8. 1958Bassman


    Oct 20, 2007
    This is one case FOR hanging the bass lower than chest level. That's fine for the fretting hand, but bad for the plucking/picking hand. Find a position where both wrists are as straight as possible. Usually, placing the body at belt level is a good starting point.
  9. Ran into this issue again tonight....tried all the suggestions in the videos/thread, etc, and I'm still having tension in my very upper arm/shoulder, and even my neck.

    It's not even soreness though, it's more that I feel the muscles being used/held, which makes me kind of fatigued.

    But I think I'm probably just pretty out of shape. I'm an extreme ectomorph, really skinny with almost no muscle tone. I don't really exercise much, I pretty much coast on my fast metabolism.

    Is this situation common with new bass players who start off being really out of shape?
  10. Bisounourse


    Jun 21, 2012
    Gent, Belgium
    Well, I never had that problem. But like JimmyM said: if you're feeling pain you're doing something wrong.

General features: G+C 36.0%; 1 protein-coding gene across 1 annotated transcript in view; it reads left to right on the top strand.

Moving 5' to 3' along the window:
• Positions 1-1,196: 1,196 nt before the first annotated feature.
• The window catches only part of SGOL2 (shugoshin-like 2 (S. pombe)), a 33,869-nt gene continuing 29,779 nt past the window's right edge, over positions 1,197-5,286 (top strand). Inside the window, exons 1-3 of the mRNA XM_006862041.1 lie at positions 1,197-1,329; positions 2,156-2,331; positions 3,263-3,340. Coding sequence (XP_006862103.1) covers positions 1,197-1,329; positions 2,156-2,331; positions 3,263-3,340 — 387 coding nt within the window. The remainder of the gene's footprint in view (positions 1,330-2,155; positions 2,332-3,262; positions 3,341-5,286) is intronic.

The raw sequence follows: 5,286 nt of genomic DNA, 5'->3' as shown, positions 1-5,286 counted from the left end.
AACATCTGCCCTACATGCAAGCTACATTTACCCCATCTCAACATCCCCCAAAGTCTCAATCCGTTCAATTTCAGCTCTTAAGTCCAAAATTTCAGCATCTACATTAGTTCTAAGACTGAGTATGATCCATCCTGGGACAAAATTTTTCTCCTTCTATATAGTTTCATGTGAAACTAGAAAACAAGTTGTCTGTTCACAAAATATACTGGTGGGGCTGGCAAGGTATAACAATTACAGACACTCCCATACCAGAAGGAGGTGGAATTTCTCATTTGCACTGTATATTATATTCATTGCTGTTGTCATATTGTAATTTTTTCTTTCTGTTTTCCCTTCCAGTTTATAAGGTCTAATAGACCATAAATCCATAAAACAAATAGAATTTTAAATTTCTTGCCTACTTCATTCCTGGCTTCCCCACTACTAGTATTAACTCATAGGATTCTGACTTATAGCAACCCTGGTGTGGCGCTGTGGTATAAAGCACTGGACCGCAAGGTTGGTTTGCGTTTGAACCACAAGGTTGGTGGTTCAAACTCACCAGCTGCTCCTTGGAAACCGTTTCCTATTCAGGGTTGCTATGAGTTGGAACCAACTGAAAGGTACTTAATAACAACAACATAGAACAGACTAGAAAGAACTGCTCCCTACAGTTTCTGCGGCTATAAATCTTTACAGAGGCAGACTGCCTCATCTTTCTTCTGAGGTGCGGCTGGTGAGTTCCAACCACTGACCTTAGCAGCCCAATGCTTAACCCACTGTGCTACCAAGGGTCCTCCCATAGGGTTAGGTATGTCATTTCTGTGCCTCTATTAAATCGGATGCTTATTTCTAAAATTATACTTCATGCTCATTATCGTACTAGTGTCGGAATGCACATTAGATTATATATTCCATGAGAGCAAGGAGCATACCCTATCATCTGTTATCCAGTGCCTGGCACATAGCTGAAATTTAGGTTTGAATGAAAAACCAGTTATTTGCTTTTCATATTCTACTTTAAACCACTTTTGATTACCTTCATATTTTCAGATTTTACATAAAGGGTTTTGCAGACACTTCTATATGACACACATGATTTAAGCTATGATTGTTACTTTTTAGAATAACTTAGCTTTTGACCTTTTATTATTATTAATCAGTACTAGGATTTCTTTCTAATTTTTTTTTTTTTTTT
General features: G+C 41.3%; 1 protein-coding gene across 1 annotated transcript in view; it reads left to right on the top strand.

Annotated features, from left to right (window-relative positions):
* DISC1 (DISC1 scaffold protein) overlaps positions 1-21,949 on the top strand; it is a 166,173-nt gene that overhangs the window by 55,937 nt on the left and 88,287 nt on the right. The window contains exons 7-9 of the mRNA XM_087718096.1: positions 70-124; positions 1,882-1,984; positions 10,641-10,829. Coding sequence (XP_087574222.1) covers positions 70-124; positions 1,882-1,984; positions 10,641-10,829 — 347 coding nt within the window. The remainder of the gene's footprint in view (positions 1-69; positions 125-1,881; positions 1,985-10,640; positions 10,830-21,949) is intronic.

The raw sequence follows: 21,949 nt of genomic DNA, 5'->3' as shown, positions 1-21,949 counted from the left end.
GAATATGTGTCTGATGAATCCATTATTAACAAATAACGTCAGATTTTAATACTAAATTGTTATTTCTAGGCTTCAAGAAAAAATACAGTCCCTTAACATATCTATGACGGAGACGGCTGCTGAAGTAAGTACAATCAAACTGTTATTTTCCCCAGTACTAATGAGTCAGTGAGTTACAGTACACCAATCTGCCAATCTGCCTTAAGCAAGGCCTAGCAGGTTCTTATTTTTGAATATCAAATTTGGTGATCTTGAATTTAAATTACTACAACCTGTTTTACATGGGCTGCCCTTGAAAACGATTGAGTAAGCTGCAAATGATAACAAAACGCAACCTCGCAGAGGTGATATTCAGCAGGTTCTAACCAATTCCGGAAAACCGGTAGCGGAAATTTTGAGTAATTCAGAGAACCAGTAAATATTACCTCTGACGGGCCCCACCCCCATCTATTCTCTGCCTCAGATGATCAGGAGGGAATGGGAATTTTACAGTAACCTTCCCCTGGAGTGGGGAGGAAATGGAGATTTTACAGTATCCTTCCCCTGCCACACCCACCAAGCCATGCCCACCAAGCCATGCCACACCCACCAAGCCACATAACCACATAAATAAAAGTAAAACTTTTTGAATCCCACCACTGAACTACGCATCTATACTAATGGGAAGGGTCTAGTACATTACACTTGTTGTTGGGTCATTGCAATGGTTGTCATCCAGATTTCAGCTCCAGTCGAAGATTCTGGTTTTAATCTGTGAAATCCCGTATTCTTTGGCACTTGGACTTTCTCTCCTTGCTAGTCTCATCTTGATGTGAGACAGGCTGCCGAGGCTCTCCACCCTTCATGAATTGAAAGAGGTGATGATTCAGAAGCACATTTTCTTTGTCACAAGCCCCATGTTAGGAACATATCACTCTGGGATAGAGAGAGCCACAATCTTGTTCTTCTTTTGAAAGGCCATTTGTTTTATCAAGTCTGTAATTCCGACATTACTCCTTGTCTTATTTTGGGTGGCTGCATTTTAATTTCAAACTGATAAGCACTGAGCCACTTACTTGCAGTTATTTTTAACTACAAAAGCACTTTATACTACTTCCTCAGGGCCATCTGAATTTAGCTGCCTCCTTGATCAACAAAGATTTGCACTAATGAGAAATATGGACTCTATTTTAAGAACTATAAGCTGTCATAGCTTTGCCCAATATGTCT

Only other advice I can give is: try to sit/stand comfortably and relaxed while playing.
  11. fearceol


    Nov 14, 2006
    +1 to all the above.

    OP, The last sentence above, could be your problem. A lot of times we are concentrating so much on our playing that we tense up without realising we are doing so. Try to be aware of your whole body while playing. Breathing slowly and deeply helps to relax the body.

    It is also a good idea to build up your playing time gradually to allow the body time to adapt. In some ways it is natural to feel a bit fatigued when you suddenly ask the body to do something strenuous, that it is not used to, and as we all know, playing the bass is a very physical activity. ;)

    Bottom line is to take to it gently and gradually and be aware of any pain (stop if you experience it).
  12. kevteop


    Feb 12, 2008
    York, UK
    Same here, or I used to be (I started working out when I started learning double bass) but I don't recall any muscle soreness when I started playing bass guitar. You might get sore skin on your fingertips at first and the odd blister but that's about it.

    You must be too tense when you play. I guess it's either an unconscious anxiety/concentration thing, or you're gripping the bass tightly to your body using your arm or something weird like that. Either way it's not normal and you need to learn to relax or you could cause yourself big problems the more you play.
  13. Fergie Fulton

    Fergie Fulton

    Nov 22, 2008
    Retrovibe Artist rota